Image credit: Daniel Töchterle
In 1996, armed with conviction and experience under some of the best cooks in the world, a gutsy young chef with the support of a forward-looking hotelier decided to embark on a gastronomic journey that would bring glory aplenty to an Italian alpine haven. Thus, St. Hubertus was born — in a small area of the pizzeria of the family-owned Hotel Rosa Alpina in San Cassiano, Italy.
Its beginnings were humble. The staff were all but two — Norbert Niederkofler in the kitchen and Hotel Rosa Alpina owner Hugo Pizzinini as waiter.
Fast forward two decades, and St. Hubertus, whose name stands for the patron of the hunters, has become a real culinary institution in the heart of the Dolomites mountains — at over 1,500 metres above sea level. Awarded with two Michelin stars and still helmed by Niederkofler, the restaurant is tied strongly to tradition, simplicity and innovation.
To mark the momentous occasion, from 1st to 20th June, 2016, St. Hubertus will present a special menu called “20 years, 20 dishes, 20 days”. The menu will feature 20 of the restaurant’s most memorable dishes over the years.
Niederkofler, also a Grand Chef Relais & Châteaux, admits however it was “very hard to decide” which dishes would go into this celebratory menu and 20 are, in his opinion, not enough.
Ahead of the hotel and restaurant’s summer opening, the 55-year-old culinary maestro also shares with Quotient some of the highlights in his career in “cooking the mountains” and his favourite Italian restaurants.
Quotient: Hi Norbert. Tell us a little about your love for the culinary art. How did you become a chef?
Niederkofler: I have always liked the kitchen. For me, it has always represented the most important place in the house. It’s warm, it provides you with food, and allows you to constantly meet people. And if you think about it, most of the important things done in history where first thought around a table.
Who has been the most influential person in your career?
My mother and father. They owned a small hotel in Valle Aurina and both of them were always in the kitchen, so there was always real life going on — arguments and harmony, great satisfaction, discussions, motion and concentration — all of this in just a few hours of service.
How different is St. Hubertus’s menu and style today compared to when the restaurant was established in 1996?
The foundation always remains the same. The most important aspect in the culinary world is the product and not the chef. The only thing that has really changed in the last year is the technical approach. The focus now is more on health, lightness, sustainability of food and working closely with local producers and farmers.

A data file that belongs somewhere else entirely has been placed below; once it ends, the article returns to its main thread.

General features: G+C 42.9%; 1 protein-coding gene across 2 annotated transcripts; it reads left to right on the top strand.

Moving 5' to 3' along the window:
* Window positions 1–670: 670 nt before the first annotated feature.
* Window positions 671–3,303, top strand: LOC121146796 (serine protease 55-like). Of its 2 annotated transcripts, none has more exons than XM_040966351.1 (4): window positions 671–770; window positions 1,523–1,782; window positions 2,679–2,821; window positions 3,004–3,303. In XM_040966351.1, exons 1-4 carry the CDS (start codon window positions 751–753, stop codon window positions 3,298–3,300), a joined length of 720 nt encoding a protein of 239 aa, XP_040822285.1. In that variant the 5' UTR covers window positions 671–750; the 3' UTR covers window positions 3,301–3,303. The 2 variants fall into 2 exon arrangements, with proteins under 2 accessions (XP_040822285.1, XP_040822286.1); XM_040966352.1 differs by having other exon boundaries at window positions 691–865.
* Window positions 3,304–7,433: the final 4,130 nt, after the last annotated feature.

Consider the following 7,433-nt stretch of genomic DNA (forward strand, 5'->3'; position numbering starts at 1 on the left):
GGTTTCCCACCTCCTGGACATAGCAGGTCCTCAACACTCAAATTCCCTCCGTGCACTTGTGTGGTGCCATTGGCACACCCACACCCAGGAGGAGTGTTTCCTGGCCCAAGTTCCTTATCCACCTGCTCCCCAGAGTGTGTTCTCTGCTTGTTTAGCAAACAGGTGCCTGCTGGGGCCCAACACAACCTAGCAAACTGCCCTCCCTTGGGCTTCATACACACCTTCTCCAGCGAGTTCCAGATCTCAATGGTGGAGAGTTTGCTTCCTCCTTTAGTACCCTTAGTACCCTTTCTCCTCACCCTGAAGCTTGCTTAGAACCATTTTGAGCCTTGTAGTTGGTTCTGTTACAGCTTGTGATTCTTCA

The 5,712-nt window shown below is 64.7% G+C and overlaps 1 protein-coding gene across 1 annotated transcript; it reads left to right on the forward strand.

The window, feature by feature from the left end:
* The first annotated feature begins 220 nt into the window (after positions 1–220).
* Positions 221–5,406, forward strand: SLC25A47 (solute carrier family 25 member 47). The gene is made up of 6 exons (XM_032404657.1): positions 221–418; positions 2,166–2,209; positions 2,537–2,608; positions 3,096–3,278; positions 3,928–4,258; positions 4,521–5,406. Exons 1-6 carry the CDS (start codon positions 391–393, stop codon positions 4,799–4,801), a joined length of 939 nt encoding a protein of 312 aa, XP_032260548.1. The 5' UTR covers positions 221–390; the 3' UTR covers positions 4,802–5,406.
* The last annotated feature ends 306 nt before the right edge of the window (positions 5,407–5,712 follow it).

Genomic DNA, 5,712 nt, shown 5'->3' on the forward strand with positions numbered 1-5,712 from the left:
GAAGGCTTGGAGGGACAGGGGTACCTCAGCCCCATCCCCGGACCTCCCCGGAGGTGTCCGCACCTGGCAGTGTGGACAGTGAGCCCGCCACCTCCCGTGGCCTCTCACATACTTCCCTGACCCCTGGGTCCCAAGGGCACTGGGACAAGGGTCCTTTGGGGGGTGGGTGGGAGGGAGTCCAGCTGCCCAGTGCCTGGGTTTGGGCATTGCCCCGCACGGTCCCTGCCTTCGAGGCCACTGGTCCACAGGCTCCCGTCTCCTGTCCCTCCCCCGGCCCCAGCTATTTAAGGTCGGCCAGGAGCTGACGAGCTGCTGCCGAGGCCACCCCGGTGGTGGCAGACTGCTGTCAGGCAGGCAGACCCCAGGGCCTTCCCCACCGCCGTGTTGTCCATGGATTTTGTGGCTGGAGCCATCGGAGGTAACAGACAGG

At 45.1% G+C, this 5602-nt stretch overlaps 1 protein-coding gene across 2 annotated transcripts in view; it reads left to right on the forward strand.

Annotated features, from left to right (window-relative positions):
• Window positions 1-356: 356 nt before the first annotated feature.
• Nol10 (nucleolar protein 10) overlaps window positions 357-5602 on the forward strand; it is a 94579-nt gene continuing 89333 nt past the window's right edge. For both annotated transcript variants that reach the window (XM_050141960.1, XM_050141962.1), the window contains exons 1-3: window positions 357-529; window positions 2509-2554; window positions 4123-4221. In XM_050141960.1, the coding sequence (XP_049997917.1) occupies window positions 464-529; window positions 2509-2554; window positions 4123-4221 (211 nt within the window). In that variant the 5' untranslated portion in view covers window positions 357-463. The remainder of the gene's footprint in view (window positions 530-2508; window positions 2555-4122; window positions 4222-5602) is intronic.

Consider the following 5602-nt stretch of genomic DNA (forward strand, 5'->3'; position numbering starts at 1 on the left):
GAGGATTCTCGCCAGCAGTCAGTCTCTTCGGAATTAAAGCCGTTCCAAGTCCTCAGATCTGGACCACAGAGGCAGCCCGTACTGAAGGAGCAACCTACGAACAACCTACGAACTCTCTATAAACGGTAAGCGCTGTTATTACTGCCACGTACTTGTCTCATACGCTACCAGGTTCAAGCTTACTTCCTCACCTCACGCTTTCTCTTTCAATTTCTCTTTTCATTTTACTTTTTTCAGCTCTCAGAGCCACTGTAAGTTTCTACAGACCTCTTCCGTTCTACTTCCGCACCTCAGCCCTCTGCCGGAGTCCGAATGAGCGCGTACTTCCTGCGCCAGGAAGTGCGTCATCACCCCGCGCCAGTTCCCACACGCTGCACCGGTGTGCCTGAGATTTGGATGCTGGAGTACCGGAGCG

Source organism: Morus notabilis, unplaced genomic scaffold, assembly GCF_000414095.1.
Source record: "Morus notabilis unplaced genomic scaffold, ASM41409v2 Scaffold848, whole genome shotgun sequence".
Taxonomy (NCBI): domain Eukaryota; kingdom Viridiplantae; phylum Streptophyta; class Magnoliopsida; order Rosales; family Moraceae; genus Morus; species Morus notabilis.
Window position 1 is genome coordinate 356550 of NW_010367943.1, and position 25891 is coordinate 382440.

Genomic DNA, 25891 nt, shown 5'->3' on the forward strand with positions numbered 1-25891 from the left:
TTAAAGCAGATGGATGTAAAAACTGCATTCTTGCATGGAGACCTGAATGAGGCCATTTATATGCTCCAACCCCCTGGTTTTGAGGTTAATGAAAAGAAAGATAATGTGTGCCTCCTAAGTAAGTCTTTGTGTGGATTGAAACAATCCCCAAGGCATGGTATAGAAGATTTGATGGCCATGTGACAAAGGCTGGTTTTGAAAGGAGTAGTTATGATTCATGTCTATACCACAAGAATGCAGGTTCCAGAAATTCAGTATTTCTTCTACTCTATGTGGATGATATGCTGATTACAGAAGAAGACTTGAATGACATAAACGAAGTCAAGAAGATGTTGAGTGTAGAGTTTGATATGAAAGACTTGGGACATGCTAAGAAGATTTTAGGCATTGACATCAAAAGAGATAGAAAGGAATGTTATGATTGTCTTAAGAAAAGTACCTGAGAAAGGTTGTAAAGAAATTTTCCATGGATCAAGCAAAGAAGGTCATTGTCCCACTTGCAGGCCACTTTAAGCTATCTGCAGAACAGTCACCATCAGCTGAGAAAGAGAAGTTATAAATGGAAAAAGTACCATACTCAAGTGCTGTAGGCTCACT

Share with us some of your favourite moments at St. Hubertus over these past two decades and what’s in store for the restaurant in the near future.
The most important thing for me is having lots of regular guests. For years, we had one guest who visited us over 80 times, and this means what we did was not wrong. We spent so many hours sitting with guests around the table talking, discussing about food and life; some are really great guests who changed or are still changing the world, guests who became friends and are following us around the world with events.
In the future, we will try keeping the same way of working with respect and stay curious like children. We will try to find new products, new producers and tell our guests the story of our hard work — so there are still lots of things to do and explore!
What have been your biggest challenges during your career as a Michelin-star chef?
Actually, I am the biggest problem. I’m never happy with things. I am a perfectionist. But I think it’s very important to find your balance and accept you can never make everyone happy. You have to be yourself and to be sure about the quality of the products you serve.
How would you define your culinary creative process? Where does your inspiration come from?
It’s a mix between curiosity, knowledge about products and technique. I create 80% of the dishes in my head. Just by thinking about certain dishes, you will have their taste in your mouth. But of course, there are also some rules. Food is like yin and yang: sweet and sour; soft and crunchy; hot and cold.
Describe your cooking style using three adjectives.
Simple, clear, clean.
Nowadays, Italian cuisine is renowned all over the world and constantly receives praise from both critics and diners. What does authentic Italian food mean to you?
We are a very lucky to be blessed with great produce and a great food culture. Also, thanks to the great work of chefs such as Massimo Bottura and Giancarlo Morelli, who have been travelling to Lima for years in search of more inspiration, Italy has earned respect all around the world.
What are your favourite Italian dishes and restaurants?
I like good produce such as olive oil, tomatoes, mozzarella and speck so I am thankful for all the people who bring quality in the food business. Some of the restaurants I like are Giancarlo Morelli’s Osteria del Pomiroeuin Seregno, Massimo Bottura’s Osteria Francescana in Modena and Pino Cuttaia’s La Madia in Licata, Sicily.
Which non-Italian dish can you eat over and over again?
Ceviche and sushi.
What is your favourite city in the world to indulge in good food?
New York City is definitely the greatest melting pot for culture and cuisines. The first time I went there was in 1986 and I still love it today.